Acrylic fabric finds its usage in heat-retention applications. It is also often used in athletic equipment, as in, tracksuits, hoodies, and athletic pants. However, the fiber is considered to be carcinogenic in nature, therefore, more contact is undesirable with this fiber.
Acrylic fibers form a great cheaper alternative to natural wool. It is obtained from natural sources and is also more durable in comparison to natural wool.
How is Acrylic Fabric Made?
Manufacture of acrylic is a sequence of the following steps :
The acrylonitrile polymer polyacrylonitrile is produced in a water-based solution using the radical polymerization technique.
The polymer obtained is then dissolved in a chemical solvent producing a gel-like substance.
This substance is further extruded through a spinneret which results in the formation of acrylic fiber.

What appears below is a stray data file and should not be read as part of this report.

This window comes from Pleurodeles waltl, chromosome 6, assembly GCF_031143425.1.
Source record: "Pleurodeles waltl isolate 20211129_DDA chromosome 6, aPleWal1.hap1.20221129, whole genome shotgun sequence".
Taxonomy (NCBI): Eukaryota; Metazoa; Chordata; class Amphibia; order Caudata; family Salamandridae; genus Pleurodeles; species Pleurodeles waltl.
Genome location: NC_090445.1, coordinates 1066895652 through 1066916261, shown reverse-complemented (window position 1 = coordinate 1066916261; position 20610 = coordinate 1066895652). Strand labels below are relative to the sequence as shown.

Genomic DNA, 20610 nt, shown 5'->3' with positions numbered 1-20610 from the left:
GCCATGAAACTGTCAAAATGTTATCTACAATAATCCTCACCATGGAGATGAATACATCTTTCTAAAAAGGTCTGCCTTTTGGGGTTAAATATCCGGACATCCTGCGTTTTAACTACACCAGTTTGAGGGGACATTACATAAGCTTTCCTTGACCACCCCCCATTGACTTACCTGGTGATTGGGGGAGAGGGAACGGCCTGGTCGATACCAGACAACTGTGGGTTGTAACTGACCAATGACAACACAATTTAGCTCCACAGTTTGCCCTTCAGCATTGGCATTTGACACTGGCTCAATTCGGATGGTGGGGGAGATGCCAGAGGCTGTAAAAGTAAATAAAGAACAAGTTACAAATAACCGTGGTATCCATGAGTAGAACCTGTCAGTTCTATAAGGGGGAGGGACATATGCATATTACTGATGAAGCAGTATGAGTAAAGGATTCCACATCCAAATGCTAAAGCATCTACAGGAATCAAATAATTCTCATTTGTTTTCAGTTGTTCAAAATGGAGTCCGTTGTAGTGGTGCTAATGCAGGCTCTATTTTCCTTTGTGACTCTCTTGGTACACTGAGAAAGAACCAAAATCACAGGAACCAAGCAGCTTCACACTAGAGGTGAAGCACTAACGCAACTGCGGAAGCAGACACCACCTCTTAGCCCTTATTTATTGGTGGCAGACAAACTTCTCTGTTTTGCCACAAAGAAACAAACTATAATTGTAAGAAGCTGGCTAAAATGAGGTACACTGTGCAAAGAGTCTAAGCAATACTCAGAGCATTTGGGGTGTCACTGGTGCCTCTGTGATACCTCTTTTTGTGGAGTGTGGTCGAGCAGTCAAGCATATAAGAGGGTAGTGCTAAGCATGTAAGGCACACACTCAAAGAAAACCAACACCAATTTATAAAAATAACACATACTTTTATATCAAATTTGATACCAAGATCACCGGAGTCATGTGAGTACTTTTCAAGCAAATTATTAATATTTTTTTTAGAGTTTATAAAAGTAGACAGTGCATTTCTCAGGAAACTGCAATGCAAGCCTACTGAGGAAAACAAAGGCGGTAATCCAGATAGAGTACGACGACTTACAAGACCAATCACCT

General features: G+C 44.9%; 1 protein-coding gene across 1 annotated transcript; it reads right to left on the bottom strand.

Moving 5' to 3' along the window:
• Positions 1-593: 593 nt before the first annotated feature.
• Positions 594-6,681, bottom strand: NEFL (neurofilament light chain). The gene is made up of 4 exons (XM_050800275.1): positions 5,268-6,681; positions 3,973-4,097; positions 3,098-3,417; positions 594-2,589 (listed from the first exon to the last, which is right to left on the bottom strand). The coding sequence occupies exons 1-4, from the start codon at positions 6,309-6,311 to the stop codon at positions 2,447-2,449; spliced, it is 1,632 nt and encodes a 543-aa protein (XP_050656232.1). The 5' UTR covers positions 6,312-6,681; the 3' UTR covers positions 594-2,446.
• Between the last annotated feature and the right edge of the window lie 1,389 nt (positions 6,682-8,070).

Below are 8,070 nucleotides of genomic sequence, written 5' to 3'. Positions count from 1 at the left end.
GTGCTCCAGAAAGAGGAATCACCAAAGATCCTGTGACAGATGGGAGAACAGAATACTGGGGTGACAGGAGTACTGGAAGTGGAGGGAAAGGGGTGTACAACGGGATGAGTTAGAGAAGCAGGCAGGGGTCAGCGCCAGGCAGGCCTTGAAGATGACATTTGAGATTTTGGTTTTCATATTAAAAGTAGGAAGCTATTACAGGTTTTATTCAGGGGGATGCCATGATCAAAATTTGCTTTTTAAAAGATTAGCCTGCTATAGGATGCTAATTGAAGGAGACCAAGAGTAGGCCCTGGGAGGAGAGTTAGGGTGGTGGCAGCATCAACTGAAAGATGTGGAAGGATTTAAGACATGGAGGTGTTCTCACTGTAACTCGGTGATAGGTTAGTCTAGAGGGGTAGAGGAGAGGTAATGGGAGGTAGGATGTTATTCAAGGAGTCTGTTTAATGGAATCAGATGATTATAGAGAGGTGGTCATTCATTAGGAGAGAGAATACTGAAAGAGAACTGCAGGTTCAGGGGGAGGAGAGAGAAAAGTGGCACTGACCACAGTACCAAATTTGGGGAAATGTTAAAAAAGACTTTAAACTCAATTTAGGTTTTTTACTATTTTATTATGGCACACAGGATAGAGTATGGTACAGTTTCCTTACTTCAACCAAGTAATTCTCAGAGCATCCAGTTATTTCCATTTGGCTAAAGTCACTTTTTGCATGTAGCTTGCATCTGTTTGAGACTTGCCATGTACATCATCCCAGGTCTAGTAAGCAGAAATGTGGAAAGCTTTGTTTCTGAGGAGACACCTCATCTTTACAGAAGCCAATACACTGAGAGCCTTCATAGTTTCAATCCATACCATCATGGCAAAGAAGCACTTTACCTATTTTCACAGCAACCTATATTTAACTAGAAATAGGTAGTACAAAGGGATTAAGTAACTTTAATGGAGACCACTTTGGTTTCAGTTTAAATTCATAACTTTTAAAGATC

- Wet or Dry Spinning
The fibers obtained are coagulated in a solution of the same solvent. This technique is termed as wet spinning, of dry spinning. It generally uses evaporating the solvent with a stream of heated gas.
- Washing and Stretching
The fibers obtained are subjected to a sequence of steps, that is, washing, stretching, followed by crimping to make long and thin filaments that can be further spun into yarn.
These are then loaded onto bobbins and then shipped to textile product manufacturers.
The manufacturers then weave the produced acrylic yarn into apparel or carpeting etc.
CH = CH + HCN ⇢ -(CH2 = CH – CN)
(Acetylene) (Hydrogen Cyanide) (Acrylonitrile)
After the reaction, we obtain the following result is: CH2 = CH – CN
Characteristics of Acrylic Fiber –
- It is lightweight, soft, and warm with a wool-like feel.
- Highly flexible. It retains its shape, resists shrinkage and wrinkles.